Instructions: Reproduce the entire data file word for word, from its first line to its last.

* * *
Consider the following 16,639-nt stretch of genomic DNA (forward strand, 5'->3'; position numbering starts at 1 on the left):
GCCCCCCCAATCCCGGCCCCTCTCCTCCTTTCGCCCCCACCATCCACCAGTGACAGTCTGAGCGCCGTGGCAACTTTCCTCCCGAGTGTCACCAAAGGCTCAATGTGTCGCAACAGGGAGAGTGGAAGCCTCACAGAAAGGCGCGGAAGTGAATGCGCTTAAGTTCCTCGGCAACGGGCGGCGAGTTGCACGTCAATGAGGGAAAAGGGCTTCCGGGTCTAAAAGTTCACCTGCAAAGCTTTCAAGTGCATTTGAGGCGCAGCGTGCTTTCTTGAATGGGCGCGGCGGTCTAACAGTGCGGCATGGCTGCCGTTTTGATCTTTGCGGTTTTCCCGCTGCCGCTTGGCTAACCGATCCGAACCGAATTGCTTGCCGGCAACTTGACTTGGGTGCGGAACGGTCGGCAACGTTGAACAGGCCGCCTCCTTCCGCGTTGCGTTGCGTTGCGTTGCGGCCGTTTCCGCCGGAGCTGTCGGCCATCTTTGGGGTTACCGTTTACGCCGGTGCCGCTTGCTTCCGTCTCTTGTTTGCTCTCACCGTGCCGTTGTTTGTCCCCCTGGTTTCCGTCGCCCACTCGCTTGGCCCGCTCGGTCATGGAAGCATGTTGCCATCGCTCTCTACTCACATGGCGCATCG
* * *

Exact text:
Consider the following 16,639-nt stretch of genomic DNA (forward strand, 5'->3'; position numbering starts at 1 on the left):
GCCCCCCCAATCCCGGCCCCTCTCCTCCTTTCGCCCCCACCATCCACCAGTGACAGTCTGAGCGCCGTGGCAACTTTCCTCCCGAGTGTCACCAAAGGCTCAATGTGTCGCAACAGGGAGAGTGGAAGCCTCACAGAAAGGCGCGGAAGTGAATGCGCTTAAGTTCCTCGGCAACGGGCGGCGAGTTGCACGTCAATGAGGGAAAAGGGCTTCCGGGTCTAAAAGTTCACCTGCAAAGCTTTCAAGTGCATTTGAGGCGCAGCGTGCTTTCTTGAATGGGCGCGGCGGTCTAACAGTGCGGCATGGCTGCCGTTTTGATCTTTGCGGTTTTCCCGCTGCCGCTTGGCTAACCGATCCGAACCGAATTGCTTGCCGGCAACTTGACTTGGGTGCGGAACGGTCGGCAACGTTGAACAGGCCGCCTCCTTCCGCGTTGCGTTGCGTTGCGTTGCGGCCGTTTCCGCCGGAGCTGTCGGCCATCTTTGGGGTTACCGTTTACGCCGGTGCCGCTTGCTTCCGTCTCTTGTTTGCTCTCACCGTGCCGTTGTTTGTCCCCCTGGTTTCCGTCGCCCACTCGCTTGGCCCGCTCGGTCATGGAAGCATGTTGCCATCGCTCTCTACTCACATGGCGCATCG